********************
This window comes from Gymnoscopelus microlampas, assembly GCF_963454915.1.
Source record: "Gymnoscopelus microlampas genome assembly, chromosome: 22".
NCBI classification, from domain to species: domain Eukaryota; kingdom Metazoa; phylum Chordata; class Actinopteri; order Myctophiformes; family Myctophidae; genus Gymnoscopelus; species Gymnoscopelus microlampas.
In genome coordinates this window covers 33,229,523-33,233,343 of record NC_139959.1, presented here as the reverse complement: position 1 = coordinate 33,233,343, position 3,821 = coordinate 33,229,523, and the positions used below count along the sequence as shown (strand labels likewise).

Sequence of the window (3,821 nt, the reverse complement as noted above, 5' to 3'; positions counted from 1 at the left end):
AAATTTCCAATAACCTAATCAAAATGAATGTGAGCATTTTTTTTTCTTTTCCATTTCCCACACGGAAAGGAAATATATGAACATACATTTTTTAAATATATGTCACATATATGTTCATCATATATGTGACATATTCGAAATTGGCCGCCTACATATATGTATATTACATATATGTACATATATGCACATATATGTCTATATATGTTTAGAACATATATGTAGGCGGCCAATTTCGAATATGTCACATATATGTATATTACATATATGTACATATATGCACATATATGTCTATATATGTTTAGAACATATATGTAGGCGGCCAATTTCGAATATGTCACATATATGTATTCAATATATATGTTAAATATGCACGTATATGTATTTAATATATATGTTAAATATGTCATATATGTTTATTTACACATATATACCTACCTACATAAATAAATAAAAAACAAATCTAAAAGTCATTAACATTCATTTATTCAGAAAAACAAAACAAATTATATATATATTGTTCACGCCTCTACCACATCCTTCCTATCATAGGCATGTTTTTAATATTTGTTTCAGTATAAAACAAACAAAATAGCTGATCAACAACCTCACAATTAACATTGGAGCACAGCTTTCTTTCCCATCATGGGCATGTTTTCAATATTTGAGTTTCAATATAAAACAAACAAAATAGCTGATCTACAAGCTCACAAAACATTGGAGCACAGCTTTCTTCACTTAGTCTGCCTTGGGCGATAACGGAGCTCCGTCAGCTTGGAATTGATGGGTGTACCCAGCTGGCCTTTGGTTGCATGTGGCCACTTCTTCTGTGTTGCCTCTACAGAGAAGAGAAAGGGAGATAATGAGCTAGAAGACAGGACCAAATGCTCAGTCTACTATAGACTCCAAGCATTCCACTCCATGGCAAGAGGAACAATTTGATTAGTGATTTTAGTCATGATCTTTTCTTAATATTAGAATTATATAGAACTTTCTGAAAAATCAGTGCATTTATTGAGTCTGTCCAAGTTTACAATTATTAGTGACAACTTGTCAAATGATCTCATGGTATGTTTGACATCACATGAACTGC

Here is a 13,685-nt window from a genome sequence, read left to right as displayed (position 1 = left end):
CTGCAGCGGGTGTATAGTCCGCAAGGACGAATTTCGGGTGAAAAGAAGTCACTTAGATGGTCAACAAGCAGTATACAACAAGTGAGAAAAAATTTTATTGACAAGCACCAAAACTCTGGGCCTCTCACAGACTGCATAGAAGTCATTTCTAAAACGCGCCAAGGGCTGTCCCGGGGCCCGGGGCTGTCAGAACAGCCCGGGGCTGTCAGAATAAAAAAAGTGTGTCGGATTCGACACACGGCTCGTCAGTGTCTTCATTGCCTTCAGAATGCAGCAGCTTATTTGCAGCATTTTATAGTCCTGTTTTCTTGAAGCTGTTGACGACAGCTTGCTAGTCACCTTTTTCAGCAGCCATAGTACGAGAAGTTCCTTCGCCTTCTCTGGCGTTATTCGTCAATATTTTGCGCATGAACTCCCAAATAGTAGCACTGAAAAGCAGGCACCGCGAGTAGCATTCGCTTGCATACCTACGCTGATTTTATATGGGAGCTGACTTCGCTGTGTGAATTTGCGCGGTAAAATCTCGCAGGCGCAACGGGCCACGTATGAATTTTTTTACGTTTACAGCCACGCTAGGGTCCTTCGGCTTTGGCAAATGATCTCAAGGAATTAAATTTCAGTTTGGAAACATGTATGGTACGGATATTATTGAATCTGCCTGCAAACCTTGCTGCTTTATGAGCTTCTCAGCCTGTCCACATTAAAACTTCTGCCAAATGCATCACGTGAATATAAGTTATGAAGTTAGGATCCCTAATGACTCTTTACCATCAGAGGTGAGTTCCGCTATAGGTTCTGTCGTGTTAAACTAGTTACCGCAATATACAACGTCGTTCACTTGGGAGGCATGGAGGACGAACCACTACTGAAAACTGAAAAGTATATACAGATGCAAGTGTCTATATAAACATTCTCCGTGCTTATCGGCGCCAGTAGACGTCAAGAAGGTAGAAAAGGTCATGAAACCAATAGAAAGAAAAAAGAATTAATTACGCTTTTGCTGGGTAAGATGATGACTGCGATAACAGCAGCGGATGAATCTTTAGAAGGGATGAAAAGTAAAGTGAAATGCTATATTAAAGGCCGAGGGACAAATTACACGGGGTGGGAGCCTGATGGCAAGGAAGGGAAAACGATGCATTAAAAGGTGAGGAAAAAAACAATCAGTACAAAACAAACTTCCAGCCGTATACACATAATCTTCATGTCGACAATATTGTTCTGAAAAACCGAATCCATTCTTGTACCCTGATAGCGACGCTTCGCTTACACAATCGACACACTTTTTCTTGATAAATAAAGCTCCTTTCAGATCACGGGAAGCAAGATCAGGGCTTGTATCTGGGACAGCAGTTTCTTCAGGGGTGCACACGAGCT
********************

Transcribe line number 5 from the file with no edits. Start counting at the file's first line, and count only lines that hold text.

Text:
Sequence of the window (3,821 nt, the reverse complement as noted above, 5' to 3'; positions counted from 1 at the left end):